Kent Council to mull water-rate hikes for ‘09 budget

Kent utility customers could see monthly jumps next year in water rates and storm drainage rates under a proposal outlined Tuesday at a City Council workshop.

Kent utility customers could see monthly jumps next year in water rates and storm drainage rates under a proposal outlined Tuesday at a City Council workshop.

City staff recommended to the Council that the base water rate be raised 22 percent to $6.43 per month from $5.26 per month for each customer, starting in 2009. That would be an increase of about $14 per year.

The storm drainage rate could jump by as much as 46 percent to $8.75 per month from $6 per month for the average basic rate per customer. That would be an increase of $33 per year.

The Council will consider the rate proposal later this year, as part of the 2009 budget process. Residents can comment on the proposed utility-fee increases at a public hearing for the 2009 budget scheduled for 7 p.m. Oct. 21 at City Hall.

Staff recommended the water-rate increase to help the city pay for the operation, maintenance, replacement and expansion of its water system, as required by federal and state regulations for fire codes and health standards.

Because of the city’s large water supply, staffers recommended no increase in the monthly water volume rates.

That means, with the base-rate increase, a customer who has a single-family home with a 5/8-inch or 3/4-inch meter using 700 cubic feet per month would pay an average of $18.30 per month next year compared to the current rate of $17.13.

City officials plan to keep the monthly water-volume rates the same because the city expects to start selling excess water in the next couple of years to surrounding jurisdictions.

“We are getting into the water-sale business,” said John Hodgson, city chief administrative officer, at the workshop. “There are agencies that want to buy our water.”

Staff estimates the city could sell between $500,000 and $3 million worth of water over the next six years depending on how many contracts the city issues.

The cities or water districts interested in buying water from Kent include Auburn, Tukwila, the Cascade Water Alliance (an entity serving several Eastside cities), and Water District No. 111 (a public utility serving about 5,000 residential units in the Lake Meridian area).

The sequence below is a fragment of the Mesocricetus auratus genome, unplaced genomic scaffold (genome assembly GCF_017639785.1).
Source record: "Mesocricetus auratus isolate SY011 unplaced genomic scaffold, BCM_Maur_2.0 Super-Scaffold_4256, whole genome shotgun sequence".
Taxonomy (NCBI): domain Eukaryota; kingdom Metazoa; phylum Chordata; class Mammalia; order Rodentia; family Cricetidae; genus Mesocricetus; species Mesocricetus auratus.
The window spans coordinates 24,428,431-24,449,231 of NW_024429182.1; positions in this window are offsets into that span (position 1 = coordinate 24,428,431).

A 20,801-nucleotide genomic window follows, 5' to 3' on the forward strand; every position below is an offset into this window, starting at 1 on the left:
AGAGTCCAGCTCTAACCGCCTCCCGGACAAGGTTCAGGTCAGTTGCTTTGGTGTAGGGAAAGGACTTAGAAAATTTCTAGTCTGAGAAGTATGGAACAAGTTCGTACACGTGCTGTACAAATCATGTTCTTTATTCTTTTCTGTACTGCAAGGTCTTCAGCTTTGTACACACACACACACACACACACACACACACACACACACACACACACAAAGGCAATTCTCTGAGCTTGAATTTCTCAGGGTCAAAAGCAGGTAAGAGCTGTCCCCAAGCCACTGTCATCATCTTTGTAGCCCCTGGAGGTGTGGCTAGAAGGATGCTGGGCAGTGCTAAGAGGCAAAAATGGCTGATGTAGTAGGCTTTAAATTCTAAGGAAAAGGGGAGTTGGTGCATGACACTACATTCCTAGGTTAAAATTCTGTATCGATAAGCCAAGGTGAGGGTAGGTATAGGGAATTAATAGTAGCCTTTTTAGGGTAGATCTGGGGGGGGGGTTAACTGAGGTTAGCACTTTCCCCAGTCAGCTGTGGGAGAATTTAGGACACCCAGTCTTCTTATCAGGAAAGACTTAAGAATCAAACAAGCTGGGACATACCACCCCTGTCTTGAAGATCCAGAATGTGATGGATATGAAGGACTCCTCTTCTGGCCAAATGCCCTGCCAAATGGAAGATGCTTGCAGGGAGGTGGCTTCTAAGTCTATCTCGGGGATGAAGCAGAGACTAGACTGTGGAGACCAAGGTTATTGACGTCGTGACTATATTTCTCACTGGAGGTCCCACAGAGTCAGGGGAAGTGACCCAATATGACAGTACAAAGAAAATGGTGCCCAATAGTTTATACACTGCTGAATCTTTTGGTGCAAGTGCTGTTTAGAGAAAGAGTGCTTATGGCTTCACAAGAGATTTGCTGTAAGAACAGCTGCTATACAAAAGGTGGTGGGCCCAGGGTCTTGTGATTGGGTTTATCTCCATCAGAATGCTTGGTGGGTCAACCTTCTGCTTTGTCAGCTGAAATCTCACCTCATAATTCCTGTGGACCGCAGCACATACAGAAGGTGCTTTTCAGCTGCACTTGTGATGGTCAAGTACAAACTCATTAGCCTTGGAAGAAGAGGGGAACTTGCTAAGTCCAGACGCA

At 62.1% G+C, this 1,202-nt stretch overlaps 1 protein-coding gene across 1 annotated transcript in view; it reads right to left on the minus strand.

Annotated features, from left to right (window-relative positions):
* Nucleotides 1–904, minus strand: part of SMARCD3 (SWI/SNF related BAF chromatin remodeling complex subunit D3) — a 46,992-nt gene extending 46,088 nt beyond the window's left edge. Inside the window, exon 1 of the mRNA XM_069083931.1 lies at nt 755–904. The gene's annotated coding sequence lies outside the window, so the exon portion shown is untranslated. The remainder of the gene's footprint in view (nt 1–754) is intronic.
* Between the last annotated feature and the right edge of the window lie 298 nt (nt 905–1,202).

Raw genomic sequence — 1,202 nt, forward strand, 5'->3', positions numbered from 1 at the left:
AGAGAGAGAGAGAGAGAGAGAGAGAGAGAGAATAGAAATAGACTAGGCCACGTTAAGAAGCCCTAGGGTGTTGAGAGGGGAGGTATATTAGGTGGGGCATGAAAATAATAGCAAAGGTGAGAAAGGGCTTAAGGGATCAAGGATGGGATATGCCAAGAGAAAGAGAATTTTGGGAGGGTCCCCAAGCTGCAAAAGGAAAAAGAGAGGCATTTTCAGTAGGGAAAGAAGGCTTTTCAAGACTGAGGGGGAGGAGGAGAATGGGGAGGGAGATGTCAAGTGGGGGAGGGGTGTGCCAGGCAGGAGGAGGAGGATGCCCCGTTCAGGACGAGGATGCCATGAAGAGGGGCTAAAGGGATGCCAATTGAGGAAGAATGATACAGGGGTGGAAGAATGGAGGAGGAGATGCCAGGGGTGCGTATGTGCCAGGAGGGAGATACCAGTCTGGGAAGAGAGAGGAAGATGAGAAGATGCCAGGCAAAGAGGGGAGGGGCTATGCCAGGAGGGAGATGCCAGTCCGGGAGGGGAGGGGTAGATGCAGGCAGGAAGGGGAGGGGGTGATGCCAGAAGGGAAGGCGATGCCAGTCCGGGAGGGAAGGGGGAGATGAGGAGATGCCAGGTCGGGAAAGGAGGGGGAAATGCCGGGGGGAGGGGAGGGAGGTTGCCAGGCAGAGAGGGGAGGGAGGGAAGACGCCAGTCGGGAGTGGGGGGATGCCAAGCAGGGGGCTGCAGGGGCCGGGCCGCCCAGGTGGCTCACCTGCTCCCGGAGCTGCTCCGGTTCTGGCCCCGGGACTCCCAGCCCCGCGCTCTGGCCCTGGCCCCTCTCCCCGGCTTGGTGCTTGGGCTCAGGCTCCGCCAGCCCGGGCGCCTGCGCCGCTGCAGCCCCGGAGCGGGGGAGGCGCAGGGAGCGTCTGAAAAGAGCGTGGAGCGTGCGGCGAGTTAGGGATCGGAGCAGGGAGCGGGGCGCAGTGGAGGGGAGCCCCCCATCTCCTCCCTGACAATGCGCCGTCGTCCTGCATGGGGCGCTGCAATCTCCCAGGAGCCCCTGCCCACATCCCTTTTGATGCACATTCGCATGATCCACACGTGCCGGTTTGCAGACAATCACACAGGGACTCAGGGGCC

“Our water consumption has gone down because of our conservation program,” said Larry Blanchard, city public works director, at the workshop. “That has freed up water to sell.”

Because of the anticipated water sales, city staff kept the proposed increase lower in the base water rate.

Water rates could be adjusted either higher or lower in 2014 depending on how much water the city sells over the next six years.

Meanwhile, Blanchard said, storm-drainage rates need to go up to help pay for capital improvement projects designed to meet the requirements of the National Pollutant Discharge Elimination System permit issued by the state Department of Ecology.

The drainage rate increase also will help pay for $25 million of repairs to Green River levees in the city to help control flooding.

“I think most people agree the levees are a threat to everyone if we don’t repair them,” Councilwoman Deborah Ranniger said at the workshop.

Drainage rates vary depending on the drainage basin where property is located. The average current rate for a customer is $6 per month.

City staff also proposed increases in the water and storm drainage system development charges. Those fees are charged to developers for new construction.

The water system development charge would jump to $5,949 from $2,600 for a development with a 5/8-inch meter. The storm drainage system development charge would rise to as much as $1,787 from $300. System-development charges are added to the cost of a new home.

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